These are meant to be scary, cautionary tales to keep Bronze Age peons from asking difficult questions of their betters. To say that they have outlived their usefulness is wrong, since they were never useful to begin with. At some level, though, we've all imbibed them and they can be invoked in rhetoric to elicit certain predictable responses. By and large, these ensure to the benefit of those who have acquired lots of knowledge. You might not think so, for the Promethean myth is ostensibly a knock on academics. Not so ostensibly, though, it gives scientists a reason to put on priestly airs and, by hinting at the perhaps no-so-priestly stances of their counterparts in other countries, haul down defense grants. And it gives non-scientists an implicit pitchfork to brandish in the scientists' faces. Accordingly, a kind of deal has been struck in which both scientists and non-scientists have ended up accepting the Promethean myth as being a passable model of reality. Call this the Promethean consensus. The Promethean consensus is something that no one would ever admit to believing in, if you pinned them down and tried to get them to engage in that level of introspection, but is universally hammed home by every movie and TV show about science and a good many books as well, and obviously underlies the public postures that scientists are expected to adopt.Stephenson goes on to talk about how various academic cultures treat each other, making a distinction between prestigious coastal universities and what he calls the Midwest American College Town (or MACT). I don't know either culture well enough to comment, beyond saying that I found his theories interesting.
Once you've bought into it, the only two stances you can really take toward the Promethean consensus are to respect its rules or to willfully break them. You are either a priest or a bad boy. Priest because, if you are one of the keepers of the academic flame and are willing to allow that some of your knowledge is dangerous, you can get a lot of mileage out of intoning the right solemn and portentous sound bites. Bad boy because the downside of the Promethean myth has largely gone away. No one is getting expelled from the Garden of Eden or being chained to a rock to have his liver torn by vultures anymore. it's true that modern-day scientists have to take their share of flak, but, with the exception of people who run girls' schools in Afghanistan, or the occasional biomed researcher who's run afoul of the animal-rights activists, they no longer have to dodge pitchforks. And so if you're one of the people who actually has access to Promethean-grade knowledge, there's no longer much personal risk, and so, to the extent that the knowledge is perceived as dangerous, it can just feel kind of cool, in a naughty way, like you're a teenager who just figured out where Dad hides the keys to his gun cabinet.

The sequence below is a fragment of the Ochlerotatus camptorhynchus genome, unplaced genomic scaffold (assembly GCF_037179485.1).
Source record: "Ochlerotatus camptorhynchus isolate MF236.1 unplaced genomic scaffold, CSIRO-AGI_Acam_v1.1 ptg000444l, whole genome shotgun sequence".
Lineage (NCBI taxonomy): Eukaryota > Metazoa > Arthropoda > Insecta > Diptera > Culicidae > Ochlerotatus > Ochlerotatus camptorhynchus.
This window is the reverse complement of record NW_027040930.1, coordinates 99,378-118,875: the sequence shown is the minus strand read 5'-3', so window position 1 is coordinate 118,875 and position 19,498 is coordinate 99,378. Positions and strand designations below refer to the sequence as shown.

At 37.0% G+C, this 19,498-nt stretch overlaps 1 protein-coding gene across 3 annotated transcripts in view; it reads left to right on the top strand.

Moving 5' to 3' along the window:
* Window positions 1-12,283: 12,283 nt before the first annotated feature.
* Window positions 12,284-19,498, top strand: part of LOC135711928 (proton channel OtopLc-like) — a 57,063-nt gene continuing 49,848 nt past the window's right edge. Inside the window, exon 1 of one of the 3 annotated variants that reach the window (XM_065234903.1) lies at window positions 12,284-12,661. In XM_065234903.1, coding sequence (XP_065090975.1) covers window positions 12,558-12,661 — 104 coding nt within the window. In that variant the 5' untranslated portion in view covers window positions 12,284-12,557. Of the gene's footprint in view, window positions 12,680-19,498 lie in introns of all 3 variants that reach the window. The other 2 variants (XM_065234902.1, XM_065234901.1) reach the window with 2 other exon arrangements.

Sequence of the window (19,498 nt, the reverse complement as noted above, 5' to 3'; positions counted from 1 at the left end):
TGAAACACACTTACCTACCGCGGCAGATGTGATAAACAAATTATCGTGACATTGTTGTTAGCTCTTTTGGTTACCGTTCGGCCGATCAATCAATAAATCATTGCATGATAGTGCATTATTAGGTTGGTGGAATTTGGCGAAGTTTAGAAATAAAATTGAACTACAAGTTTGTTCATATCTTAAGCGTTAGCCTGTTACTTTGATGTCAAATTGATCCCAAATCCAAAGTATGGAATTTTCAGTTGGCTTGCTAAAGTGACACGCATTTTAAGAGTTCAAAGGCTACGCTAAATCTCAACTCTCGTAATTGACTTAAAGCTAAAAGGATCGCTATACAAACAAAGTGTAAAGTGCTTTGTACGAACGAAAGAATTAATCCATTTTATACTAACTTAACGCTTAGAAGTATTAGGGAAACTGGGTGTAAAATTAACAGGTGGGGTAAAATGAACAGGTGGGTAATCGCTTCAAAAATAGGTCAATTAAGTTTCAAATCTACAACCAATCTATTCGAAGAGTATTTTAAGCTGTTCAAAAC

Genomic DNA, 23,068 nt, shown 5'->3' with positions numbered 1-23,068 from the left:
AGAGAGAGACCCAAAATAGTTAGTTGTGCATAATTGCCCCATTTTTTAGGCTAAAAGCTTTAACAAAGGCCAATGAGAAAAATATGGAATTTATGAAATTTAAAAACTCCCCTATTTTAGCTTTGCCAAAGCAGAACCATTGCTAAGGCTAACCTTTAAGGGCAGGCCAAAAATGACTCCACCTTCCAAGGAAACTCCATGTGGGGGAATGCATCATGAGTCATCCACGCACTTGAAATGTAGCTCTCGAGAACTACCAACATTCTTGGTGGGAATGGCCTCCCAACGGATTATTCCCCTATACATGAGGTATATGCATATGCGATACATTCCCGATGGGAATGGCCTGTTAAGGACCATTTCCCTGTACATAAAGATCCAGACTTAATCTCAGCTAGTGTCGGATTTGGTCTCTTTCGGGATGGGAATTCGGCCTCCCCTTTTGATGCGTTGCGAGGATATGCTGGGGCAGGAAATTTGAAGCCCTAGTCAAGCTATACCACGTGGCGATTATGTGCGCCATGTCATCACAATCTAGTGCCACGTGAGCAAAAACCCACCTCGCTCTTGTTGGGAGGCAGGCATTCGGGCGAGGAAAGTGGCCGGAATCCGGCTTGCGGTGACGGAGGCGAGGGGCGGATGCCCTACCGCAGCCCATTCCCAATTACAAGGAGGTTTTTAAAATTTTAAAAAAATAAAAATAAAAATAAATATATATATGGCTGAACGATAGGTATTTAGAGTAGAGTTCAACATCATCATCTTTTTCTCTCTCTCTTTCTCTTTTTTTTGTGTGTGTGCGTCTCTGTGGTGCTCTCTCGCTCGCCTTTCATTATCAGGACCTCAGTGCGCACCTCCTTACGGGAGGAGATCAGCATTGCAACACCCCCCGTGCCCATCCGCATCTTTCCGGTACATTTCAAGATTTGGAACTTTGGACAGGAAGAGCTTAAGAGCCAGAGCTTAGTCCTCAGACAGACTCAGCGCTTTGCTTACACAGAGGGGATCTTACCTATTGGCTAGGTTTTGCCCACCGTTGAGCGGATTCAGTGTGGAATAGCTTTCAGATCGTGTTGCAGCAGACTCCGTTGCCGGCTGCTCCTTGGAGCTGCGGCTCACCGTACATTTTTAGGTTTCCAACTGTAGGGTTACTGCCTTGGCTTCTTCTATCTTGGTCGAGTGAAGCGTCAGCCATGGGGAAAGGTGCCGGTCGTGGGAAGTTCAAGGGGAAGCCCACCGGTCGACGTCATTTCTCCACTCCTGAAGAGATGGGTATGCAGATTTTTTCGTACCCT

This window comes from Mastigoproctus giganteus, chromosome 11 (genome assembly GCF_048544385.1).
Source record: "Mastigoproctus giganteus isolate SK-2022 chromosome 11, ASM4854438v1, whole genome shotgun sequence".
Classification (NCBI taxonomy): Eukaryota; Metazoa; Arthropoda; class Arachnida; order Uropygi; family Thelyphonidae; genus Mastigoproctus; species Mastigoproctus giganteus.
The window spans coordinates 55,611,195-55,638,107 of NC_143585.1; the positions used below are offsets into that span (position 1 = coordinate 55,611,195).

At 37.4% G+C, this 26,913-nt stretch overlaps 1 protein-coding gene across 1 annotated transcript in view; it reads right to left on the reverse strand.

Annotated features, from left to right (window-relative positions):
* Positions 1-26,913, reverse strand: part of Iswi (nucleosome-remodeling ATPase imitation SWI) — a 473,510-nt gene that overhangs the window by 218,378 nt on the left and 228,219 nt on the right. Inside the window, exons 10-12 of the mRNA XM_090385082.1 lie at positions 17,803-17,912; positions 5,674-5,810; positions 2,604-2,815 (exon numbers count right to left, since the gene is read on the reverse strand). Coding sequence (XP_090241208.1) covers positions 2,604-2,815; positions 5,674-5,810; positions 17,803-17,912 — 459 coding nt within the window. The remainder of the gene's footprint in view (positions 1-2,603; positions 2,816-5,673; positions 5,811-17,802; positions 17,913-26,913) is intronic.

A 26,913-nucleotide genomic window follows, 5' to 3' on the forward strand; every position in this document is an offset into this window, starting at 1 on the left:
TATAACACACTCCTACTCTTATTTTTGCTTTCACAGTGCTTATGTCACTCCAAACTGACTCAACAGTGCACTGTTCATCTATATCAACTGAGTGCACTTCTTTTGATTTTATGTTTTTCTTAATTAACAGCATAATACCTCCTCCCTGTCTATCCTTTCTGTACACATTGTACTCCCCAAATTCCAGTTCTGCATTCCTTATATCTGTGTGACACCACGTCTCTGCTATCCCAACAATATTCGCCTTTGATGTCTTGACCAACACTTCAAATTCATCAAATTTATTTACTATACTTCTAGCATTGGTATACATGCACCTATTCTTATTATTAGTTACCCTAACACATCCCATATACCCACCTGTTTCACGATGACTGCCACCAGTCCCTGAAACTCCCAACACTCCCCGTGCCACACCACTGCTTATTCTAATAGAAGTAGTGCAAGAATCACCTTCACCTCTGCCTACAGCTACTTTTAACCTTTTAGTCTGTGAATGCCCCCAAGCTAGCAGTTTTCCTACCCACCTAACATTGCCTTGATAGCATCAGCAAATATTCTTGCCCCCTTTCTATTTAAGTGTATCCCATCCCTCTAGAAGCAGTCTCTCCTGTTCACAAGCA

Do we still use the Promethean myth today? We do have large amounts of gate-keeping when it comes to science and academia. Unorthodox theories won't fly unless the theorist has strong credentials. Some of this is no doubt useful just in terms of controlling the flood of information but also no doubt some important things get dismissed out of hand unfairly. But this doesn't feel connected to Prometheus.
As Stephenson points out, modern scientists and academics don't face too much risk for bringing forth advances or theories. In fact, it's the exact opposite. If Scientist X thinks he has something, there are more avenues than ever for getting that something out to the public. How often do you see news reports about some theory that is due to be printed in a scientific journal? All the time. And if that 'something' doesn't pan out? The scientist's career will still be fine, especially if the 'something' got lots of publicity.
I don't think that we still have things that 'shouldn't be known by man'. This is undoubtedly a good thing.